You should re-start ccfs before you run the tester. If you run the tester more than once without re-starting ccfs, the tester is likely to see stale information cached by the NFS client for the second file system. You don't need to solve this problem for Lab 3, but if you're interested, the solution is to implement mtime and ctime for files and directories.
Here's how to extract the argument for the SETATTR RPC:
setattr3args *a = nc->Xtmpl getarg<setattr3args> (); //nfs_fh3 a->object : the file handle that the client wants to set attributes //sattr3 a->new_attributes : the new attrbutes //sattrguard3 a->guard : ignore this argumentHere's an example of how to set the size and mtime attributes (atime is similar to mtime):
fattr3 attr; if (a->new_attributes.size.set) attr.size = *(a->new_attributes.size.val); if (a->new_attributes.mtime.set == SET_TO_CLIENT_TIME) attr.mtime = *(a->new_attributes.mtime.time);Here's how to generate a reply for the SETATTR RPC:
wccstat3 *res = nc->Xtmpl getres<wccstat3> (); res->set_status (NFS3_OK); *res->wcc = make_wcc (old_attr, new_attr); nc->reply (nc->getvoidres ());
write3args *a = nc->Xtmpl getarg<write3args> (); // nfs_fh3 a->file : the file handle where the client wants to write. // uint64 a->offset : the offset to start the write // uint32 a->count : the length of data to write // stable_how a->stable : ignore // opaque a->data : handle for the dataThe last argument is essentially a pointer to the new data. Below is an example of how to copy its contents to a str variable.
str newdata (a->data.base (), a->count);
After a WRITE the file length should be MAX(old_length, offset+count). A WRITE should never make a file shorter. If an application wants to overwrite a file, which can cause the file to be shorter, the NFS client will first send a SETATTR and then a WRITE. The SETATTR has new_attributes.size.set=true, and new_attributes.size.val=0, which should cause your server to set the file length to zero. The WRITE then writes the number of bytes specified by the client. The resulting file can have a shorter or longer length than the original file.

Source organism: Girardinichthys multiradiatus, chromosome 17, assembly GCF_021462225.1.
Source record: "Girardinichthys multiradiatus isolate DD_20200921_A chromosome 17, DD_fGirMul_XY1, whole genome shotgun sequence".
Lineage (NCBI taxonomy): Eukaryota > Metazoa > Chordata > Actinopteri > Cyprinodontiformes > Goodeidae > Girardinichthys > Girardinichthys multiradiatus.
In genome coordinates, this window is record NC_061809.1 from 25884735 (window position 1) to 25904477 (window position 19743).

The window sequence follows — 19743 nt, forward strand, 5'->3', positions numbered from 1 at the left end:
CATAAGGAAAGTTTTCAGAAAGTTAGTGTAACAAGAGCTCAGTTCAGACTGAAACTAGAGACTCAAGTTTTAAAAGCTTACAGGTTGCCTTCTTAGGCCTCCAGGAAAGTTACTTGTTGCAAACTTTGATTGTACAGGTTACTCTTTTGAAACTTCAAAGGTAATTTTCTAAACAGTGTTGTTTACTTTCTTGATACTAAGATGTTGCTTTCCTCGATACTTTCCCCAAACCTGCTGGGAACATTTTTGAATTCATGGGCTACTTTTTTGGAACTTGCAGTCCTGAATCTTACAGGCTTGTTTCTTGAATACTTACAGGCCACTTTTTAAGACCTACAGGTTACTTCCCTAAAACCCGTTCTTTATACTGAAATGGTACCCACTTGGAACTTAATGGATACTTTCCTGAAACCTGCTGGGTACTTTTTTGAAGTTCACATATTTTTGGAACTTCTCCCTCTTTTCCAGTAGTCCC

Note that you'll have to update the size of the file (in its fattr3) as a side effect of most WRITE RPCs and when SETATTR explicitly asks your server to do so.
Here's how to generate a reply for the WRITE RPC:
write3res *res = nc->Xtmpl getres<write3res> (); res->set_status(NFS3_OK); res->resok->file_wcc = make_wcc (old_attr, new_attr); res->resok->count = /* The number of bytes of data written */; res->resok->committed = FILE_SYNC; //Since this is how we implemented the write. nc->reply (nc->getvoidres ());Here's how to extract the argument for the READ RPC:
read3args *a = nc->Xtmpl getarg<read3args> (); // nfs_fh3 a->file : the file handle where the client wants to read. // uint64 a->offset : the offset to start the read. // uint32 a->count : the length of data to write.Here's how to generate a reply for the READ RPC:
char value[bytes_read]; read3res *res = nc->Xtmpl getres<read3res> (); res->set_status (NFS3_OK); res->resok->eof = /* true, if already end of file; otherwise, false. */; res->resok->file_attributes.set_present (false); res->resok->count = bytes_read; res->resok->data.set (value, bytes_read); nc->reply (nc->getvoidres ());
% tar czf lab-3-handin.tgz *.[TCchx] Makefile % chmod og= lab-3-handin.tgzCopy this file to ~/handin/lab-3-handin.tgz. We will use the first copy of the file that we find after the deadline.